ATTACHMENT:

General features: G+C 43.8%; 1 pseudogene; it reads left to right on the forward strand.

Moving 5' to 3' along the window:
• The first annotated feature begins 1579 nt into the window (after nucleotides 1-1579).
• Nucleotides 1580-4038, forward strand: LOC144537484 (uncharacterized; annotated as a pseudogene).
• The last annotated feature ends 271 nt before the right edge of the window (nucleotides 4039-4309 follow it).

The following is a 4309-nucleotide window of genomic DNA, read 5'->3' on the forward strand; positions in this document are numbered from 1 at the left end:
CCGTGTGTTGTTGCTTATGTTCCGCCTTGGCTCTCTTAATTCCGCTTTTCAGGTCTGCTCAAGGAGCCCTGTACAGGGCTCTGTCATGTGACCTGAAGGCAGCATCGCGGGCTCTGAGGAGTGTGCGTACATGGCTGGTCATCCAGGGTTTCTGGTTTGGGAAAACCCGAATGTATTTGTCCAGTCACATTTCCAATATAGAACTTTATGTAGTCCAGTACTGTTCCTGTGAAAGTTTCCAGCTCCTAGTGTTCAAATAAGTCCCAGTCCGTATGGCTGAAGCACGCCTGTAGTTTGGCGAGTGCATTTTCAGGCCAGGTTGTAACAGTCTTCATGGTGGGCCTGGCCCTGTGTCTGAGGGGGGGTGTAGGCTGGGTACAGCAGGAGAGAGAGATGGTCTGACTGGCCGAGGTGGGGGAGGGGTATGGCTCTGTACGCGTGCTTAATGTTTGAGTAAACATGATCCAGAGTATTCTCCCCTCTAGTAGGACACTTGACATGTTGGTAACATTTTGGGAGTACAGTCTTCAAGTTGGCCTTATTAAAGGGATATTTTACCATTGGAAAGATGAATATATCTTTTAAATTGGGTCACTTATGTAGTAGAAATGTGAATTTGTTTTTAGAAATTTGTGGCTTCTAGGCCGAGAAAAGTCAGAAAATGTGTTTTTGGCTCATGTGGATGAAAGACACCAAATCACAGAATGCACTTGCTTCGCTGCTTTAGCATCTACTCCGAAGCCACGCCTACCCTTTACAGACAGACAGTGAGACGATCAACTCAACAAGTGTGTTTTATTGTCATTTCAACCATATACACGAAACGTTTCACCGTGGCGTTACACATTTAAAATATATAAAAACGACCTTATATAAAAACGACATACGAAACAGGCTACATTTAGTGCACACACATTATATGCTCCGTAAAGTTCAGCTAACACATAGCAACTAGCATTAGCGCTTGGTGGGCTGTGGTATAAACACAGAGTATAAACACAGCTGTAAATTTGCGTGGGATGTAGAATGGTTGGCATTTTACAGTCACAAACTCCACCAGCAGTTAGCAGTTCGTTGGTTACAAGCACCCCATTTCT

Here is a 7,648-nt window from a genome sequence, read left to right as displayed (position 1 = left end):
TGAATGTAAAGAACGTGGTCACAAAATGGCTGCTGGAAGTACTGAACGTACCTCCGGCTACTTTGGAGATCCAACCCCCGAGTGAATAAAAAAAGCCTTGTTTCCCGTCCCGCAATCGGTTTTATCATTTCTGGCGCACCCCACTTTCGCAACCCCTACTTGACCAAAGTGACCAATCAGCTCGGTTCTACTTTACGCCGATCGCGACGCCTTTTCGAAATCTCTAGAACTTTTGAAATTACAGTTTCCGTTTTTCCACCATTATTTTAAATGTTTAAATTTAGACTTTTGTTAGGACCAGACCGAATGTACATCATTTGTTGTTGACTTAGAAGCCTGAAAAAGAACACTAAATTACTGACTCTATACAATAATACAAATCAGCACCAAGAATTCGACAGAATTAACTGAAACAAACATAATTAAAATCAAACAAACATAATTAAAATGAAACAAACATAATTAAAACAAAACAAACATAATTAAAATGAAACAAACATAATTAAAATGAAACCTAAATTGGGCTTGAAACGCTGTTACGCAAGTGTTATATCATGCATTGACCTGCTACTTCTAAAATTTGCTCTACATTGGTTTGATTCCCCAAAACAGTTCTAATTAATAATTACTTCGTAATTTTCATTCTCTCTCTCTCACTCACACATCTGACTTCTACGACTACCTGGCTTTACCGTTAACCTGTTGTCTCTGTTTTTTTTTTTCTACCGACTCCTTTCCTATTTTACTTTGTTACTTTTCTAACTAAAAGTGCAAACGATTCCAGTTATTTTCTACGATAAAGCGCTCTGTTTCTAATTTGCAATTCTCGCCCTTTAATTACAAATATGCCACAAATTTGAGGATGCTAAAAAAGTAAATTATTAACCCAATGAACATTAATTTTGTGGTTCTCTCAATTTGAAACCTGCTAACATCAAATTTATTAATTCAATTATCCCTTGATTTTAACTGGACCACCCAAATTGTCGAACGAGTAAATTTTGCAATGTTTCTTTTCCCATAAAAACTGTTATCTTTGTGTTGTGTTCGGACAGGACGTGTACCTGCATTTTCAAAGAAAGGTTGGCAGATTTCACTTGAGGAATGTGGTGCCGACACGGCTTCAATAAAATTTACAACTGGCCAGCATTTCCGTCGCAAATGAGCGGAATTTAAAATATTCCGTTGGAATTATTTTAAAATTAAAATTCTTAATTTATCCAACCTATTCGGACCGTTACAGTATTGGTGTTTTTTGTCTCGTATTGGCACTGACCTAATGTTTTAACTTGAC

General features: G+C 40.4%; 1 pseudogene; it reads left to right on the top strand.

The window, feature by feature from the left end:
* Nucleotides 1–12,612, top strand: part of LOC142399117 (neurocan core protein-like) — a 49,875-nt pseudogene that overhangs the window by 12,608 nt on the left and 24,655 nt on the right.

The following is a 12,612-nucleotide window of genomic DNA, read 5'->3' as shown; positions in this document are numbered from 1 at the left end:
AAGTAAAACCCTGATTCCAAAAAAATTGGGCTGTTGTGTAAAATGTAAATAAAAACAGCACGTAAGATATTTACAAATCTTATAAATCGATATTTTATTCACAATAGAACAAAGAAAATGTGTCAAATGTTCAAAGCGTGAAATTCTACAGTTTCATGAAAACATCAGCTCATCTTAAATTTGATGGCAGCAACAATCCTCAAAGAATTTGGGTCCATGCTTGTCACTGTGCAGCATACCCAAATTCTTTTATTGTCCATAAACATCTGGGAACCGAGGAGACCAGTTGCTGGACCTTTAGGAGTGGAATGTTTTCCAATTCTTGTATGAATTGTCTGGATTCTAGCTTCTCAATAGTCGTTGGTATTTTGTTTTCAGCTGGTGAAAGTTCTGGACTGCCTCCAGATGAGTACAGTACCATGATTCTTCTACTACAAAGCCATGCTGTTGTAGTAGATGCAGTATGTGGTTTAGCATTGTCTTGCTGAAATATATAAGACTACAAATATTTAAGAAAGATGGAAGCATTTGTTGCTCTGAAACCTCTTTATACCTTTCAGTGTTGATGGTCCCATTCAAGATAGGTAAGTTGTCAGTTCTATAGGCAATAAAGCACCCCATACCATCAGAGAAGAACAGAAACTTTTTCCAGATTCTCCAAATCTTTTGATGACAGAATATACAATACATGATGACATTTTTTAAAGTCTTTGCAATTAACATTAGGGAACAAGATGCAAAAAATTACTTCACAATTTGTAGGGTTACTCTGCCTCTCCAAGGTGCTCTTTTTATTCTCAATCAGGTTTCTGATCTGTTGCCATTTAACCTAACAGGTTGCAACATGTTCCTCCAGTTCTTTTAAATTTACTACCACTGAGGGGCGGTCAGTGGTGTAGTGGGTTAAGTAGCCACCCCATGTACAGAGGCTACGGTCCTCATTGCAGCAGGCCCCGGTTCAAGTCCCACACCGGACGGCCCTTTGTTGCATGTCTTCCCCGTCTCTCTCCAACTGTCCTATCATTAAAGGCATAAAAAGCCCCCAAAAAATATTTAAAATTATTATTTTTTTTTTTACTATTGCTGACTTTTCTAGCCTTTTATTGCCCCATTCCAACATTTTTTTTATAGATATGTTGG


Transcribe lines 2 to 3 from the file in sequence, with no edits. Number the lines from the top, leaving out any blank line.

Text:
Moving 5' to 3' along the window:
• The first annotated feature begins 1579 nt into the window (after nucleotides 1-1579).